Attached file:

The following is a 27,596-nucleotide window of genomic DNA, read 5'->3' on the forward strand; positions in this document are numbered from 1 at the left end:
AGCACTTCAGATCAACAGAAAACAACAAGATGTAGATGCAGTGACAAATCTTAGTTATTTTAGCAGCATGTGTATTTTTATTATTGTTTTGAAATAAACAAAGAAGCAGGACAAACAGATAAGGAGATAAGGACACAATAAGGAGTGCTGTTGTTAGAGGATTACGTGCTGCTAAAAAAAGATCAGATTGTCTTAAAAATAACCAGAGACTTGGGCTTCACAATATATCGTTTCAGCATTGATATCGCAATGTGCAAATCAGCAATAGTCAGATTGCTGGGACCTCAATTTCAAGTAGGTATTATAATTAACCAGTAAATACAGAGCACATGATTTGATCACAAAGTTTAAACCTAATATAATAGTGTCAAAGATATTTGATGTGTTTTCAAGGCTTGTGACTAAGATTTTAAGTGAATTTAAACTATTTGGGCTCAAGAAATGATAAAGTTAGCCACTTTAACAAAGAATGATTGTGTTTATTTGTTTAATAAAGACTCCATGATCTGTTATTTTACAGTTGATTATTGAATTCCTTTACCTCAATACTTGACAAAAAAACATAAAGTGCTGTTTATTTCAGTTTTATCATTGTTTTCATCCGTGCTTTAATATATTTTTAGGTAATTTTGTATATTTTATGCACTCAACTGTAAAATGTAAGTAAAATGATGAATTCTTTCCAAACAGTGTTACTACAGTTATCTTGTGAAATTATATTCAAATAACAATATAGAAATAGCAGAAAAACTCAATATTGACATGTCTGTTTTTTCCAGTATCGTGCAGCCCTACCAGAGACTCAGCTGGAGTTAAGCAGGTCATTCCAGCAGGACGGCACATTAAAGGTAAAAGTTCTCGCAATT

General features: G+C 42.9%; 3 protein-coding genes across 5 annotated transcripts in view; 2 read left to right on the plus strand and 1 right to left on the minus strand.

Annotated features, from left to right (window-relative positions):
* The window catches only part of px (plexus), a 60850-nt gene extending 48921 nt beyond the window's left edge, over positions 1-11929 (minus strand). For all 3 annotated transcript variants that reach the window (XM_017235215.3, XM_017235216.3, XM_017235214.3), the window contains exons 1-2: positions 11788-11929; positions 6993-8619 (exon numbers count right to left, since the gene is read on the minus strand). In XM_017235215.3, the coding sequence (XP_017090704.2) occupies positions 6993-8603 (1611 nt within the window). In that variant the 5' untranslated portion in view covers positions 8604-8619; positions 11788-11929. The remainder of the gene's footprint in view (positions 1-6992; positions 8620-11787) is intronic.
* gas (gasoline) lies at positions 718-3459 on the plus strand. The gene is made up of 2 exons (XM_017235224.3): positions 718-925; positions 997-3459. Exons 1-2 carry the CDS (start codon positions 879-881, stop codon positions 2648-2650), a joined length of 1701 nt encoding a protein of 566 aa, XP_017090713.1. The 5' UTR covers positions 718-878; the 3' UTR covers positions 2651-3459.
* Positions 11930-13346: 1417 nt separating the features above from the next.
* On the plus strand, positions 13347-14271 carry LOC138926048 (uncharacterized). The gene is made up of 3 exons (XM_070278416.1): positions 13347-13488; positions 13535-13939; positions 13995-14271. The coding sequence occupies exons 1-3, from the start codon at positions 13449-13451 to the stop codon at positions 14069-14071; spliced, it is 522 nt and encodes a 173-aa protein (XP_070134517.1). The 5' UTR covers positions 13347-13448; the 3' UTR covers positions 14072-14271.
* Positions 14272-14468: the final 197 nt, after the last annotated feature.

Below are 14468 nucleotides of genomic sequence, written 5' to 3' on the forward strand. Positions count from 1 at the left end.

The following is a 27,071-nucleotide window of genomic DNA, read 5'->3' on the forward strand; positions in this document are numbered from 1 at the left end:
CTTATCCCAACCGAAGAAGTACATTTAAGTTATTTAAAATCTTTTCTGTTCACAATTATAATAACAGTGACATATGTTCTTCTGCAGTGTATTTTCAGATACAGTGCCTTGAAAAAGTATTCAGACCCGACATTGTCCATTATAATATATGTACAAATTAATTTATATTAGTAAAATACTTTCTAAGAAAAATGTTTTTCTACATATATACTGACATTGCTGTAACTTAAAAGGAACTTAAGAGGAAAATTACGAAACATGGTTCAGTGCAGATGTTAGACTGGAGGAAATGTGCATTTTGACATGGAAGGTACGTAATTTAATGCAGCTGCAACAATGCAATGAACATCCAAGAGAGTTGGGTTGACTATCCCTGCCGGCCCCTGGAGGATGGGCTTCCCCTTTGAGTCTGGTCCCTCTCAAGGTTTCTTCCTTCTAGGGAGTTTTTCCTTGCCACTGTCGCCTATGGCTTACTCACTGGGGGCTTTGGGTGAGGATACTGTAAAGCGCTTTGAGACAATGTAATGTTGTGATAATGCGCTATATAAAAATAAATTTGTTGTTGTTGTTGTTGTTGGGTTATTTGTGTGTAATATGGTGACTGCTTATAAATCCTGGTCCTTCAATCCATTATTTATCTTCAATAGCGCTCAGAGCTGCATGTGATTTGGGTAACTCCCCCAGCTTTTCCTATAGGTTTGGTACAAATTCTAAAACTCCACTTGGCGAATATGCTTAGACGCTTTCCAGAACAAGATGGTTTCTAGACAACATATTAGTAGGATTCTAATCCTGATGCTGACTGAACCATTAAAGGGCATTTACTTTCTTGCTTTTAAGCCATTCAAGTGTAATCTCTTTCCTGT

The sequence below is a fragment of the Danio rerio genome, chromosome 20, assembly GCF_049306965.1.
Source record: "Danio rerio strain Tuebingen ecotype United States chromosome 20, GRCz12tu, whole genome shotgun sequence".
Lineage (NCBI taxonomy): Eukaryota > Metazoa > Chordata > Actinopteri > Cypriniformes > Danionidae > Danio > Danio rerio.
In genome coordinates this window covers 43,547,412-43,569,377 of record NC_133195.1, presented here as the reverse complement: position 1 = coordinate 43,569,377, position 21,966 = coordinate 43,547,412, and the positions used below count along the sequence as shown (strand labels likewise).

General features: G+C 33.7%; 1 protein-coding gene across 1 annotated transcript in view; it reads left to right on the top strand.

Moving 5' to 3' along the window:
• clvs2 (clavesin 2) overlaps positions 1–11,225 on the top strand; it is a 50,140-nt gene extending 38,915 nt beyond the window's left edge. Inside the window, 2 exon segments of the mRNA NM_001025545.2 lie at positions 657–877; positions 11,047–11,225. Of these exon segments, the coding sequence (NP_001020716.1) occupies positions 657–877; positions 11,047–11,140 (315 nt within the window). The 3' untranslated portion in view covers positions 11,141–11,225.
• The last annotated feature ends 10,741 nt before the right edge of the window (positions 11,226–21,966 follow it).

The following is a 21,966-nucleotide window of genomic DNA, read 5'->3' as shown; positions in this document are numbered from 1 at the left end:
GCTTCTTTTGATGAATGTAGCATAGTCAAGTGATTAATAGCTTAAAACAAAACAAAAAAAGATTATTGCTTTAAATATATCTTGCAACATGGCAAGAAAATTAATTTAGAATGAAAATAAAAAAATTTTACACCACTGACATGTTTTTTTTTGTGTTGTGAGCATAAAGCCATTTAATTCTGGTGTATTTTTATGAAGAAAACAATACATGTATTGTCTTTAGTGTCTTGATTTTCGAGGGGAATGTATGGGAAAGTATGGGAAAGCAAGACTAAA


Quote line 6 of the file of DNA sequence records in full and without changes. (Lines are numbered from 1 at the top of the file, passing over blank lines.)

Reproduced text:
* gas (gasoline) lies at positions 718-3459 on the plus strand. The gene is made up of 2 exons (XM_017235224.3): positions 718-925; positions 997-3459. Exons 1-2 carry the CDS (start codon positions 879-881, stop codon positions 2648-2650), a joined length of 1701 nt encoding a protein of 566 aa, XP_017090713.1. The 5' UTR covers positions 718-878; the 3' UTR covers positions 2651-3459.